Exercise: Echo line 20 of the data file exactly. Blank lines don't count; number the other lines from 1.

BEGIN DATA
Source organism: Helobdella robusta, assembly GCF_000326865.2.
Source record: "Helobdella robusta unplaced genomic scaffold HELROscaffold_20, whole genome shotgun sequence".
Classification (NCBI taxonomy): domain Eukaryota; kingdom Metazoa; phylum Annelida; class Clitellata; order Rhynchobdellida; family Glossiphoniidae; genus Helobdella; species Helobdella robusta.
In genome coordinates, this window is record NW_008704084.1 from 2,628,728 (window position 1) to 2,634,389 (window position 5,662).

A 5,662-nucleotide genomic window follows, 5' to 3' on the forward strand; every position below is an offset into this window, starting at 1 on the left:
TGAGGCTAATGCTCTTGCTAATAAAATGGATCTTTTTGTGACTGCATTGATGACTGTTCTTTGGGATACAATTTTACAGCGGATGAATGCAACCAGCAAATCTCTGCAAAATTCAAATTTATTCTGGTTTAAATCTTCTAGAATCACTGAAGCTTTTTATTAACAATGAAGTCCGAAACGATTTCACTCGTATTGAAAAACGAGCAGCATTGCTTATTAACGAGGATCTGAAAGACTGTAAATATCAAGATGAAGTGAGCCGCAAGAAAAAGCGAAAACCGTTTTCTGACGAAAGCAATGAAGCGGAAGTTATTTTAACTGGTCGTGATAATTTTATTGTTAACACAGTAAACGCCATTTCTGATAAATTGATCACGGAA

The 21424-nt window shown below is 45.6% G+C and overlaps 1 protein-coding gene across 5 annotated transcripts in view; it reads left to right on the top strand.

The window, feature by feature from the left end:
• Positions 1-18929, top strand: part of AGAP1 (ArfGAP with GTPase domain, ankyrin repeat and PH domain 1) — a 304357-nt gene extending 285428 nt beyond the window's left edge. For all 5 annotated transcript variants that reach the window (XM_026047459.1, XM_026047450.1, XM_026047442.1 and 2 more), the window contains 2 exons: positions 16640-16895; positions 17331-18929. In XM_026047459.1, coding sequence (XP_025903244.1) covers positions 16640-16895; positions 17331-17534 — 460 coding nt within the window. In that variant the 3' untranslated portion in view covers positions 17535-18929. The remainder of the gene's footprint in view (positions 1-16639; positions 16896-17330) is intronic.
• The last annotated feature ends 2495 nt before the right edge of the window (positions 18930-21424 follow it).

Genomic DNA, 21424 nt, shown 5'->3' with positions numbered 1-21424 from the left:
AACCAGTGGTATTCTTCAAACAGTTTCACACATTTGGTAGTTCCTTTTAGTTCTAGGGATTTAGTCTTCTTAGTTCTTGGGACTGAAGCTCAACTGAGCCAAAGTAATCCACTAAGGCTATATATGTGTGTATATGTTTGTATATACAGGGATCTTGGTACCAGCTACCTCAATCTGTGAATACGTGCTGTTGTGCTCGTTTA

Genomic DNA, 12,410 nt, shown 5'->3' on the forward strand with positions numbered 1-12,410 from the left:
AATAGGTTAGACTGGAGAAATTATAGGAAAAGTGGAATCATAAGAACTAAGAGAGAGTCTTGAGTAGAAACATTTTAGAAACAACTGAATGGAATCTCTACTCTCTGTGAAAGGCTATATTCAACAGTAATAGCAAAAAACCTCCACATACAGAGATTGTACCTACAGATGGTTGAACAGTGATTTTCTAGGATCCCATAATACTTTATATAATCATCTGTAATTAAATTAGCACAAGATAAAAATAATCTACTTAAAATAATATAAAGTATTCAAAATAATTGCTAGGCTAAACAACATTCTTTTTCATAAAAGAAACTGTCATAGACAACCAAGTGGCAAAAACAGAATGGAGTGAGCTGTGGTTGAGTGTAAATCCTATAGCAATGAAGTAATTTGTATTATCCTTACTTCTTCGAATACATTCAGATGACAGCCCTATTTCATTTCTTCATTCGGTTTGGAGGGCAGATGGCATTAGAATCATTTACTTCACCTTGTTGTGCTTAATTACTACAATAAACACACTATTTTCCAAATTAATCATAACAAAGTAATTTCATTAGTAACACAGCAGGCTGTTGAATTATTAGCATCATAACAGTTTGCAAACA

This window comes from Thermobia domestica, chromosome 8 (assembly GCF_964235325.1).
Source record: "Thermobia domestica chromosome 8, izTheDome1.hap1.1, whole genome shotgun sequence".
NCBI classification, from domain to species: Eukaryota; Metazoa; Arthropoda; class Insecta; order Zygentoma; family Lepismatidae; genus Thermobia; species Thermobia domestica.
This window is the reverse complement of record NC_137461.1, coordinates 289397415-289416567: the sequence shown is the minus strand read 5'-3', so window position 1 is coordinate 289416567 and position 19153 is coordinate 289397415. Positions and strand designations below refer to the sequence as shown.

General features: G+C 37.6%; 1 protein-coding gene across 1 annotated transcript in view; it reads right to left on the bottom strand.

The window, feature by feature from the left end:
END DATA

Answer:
The window, feature by feature from the left end: